Do you remember when the extra-concentrated laundry detergent became available in the smaller bottles? The companies engineering the change wanted to save money, use less plastic, and become more eco-friendly. Tests even proved that you can use less detergent and get the same results as the diluted version available in the larger bottles. The result – people continued to buy the larger bottles. They didn’t want to change, and they didn’t trust it could do the same job as the larger one.

Established fashion companies and designers are the same, resistant to change, and also looking for the best price as well.  So much is about the money – asking a big company to change is nearly impossible. However, the market today has a big focus on smaller designers, smaller companies. Many of the larger department stores cut their buying of established name brands to pick up smaller line’s during the recession.

With my company Multeepurpose, we made the decision to produce locally within the US, give back,  and to use fair labor standards from the very beginning. It was an easy choice for us, and our costs have always included these things, so we never had to see dwindling profits because of it. We did make the switch to eco- friendly and pvc-free water based printing a year after we started. We always wanted to do this but at the time Multeepurpose began the quality was not there and prices were through the roof. Now, the quality has finally reached where we want our products to be.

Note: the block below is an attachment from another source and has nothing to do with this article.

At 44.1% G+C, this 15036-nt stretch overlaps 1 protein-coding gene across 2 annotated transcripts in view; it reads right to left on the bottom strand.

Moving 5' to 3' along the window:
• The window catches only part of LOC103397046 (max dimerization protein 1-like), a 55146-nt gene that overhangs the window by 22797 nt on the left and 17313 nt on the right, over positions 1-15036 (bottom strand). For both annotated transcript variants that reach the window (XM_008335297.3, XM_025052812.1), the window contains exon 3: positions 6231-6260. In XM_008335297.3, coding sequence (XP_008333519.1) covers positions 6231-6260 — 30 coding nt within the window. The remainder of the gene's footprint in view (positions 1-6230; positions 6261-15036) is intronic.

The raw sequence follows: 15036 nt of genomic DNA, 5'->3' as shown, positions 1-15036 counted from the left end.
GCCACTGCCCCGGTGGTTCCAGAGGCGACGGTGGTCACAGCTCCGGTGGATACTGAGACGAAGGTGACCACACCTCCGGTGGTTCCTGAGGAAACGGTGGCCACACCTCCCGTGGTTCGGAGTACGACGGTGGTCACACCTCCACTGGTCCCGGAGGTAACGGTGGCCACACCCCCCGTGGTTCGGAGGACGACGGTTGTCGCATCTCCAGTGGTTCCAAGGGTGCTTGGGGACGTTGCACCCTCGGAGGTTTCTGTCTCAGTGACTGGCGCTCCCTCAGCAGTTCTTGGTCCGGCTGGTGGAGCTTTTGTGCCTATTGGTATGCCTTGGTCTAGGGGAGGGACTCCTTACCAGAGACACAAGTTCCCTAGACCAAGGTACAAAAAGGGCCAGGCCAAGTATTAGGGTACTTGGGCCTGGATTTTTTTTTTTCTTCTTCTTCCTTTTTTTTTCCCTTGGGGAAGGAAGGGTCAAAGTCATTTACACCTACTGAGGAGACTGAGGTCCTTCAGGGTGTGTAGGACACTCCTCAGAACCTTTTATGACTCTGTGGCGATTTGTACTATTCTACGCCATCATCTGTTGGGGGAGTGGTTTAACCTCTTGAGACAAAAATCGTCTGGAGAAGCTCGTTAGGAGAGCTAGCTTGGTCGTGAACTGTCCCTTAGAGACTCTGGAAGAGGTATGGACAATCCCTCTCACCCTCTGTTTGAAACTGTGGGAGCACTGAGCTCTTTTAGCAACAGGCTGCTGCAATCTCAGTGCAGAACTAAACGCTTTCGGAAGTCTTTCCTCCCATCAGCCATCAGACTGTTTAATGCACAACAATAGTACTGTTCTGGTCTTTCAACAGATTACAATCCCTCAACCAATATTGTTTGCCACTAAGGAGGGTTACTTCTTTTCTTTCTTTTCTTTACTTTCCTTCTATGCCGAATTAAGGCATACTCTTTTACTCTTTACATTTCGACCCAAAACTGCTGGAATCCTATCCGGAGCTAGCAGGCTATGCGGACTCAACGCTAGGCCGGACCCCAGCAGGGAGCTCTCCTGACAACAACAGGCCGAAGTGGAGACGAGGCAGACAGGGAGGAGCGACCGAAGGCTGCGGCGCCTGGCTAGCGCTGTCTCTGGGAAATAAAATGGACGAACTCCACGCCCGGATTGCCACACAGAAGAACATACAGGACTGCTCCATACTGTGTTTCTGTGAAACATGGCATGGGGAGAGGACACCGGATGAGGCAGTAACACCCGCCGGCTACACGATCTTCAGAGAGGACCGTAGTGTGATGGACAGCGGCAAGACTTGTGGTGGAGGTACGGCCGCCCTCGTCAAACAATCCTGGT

I know we all start small, but I do believe we can change the world one step at a time (or in my case one shirt at a time). Even the greatest brands start one piece at a time. Not really related to social responsibility but good for the point I am making, Guess inc. started their empire with one item – the Marilyn Jean. Juicy Started with a Tee shirt. Even James Perse started with one item – a Tee Shirt. If they can start billion dollar empires with one item, what’s not to say a movement can start in the same way?

Major consumer trends are more like swells in the ocean rather than one time tsunamis, and this one has been building for a while now. When it comes to the mega trend of generation Y (perhaps we should say Generation G- for generosity as the writers of trend-watching are calling it), consumers and people alike are putting extra weight on random acts of kindness, craving realness, and true human connections. Even with social platforms like facebook, social distance is a very interesting phenomenon. Just as it takes us closer to people, it also takes us away. I believe there will always be that push and pull of identities, and with that comes fashion.